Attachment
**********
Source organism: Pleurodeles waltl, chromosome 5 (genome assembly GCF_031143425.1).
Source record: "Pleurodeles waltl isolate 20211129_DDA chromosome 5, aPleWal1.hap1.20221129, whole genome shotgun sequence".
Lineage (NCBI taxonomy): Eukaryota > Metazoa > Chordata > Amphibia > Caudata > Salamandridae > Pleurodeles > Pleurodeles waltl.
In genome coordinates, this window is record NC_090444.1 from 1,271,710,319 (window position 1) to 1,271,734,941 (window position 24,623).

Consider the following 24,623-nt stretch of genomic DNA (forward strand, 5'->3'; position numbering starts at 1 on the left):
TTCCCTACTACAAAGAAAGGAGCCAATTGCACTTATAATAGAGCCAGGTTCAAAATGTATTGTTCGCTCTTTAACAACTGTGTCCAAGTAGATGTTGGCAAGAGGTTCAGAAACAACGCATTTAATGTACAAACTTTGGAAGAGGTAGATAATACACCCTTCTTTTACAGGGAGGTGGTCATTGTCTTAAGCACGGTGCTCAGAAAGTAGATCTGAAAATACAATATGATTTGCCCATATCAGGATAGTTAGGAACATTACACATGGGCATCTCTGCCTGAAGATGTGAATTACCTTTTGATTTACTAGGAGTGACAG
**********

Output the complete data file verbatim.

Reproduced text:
Source organism: Pleurodeles waltl, chromosome 5 (genome assembly GCF_031143425.1).
Source record: "Pleurodeles waltl isolate 20211129_DDA chromosome 5, aPleWal1.hap1.20221129, whole genome shotgun sequence".
Lineage (NCBI taxonomy): Eukaryota > Metazoa > Chordata > Amphibia > Caudata > Salamandridae > Pleurodeles > Pleurodeles waltl.
In genome coordinates, this window is record NC_090444.1 from 1,271,710,319 (window position 1) to 1,271,734,941 (window position 24,623).

Consider the following 24,623-nt stretch of genomic DNA (forward strand, 5'->3'; position numbering starts at 1 on the left):
TTCCCTACTACAAAGAAAGGAGCCAATTGCACTTATAATAGAGCCAGGTTCAAAATGTATTGTTCGCTCTTTAACAACTGTGTCCAAGTAGATGTTGGCAAGAGGTTCAGAAACAACGCATTTAATGTACAAACTTTGGAAGAGGTAGATAATACACCCTTCTTTTACAGGGAGGTGGTCATTGTCTTAAGCACGGTGCTCAGAAAGTAGATCTGAAAATACAATATGATTTGCCCATATCAGGATAGTTAGGAACATTACACATGGGCATCTCTGCCTGAAGATGTGAATTACCTTTTGATTTACTAGGAGTGACAG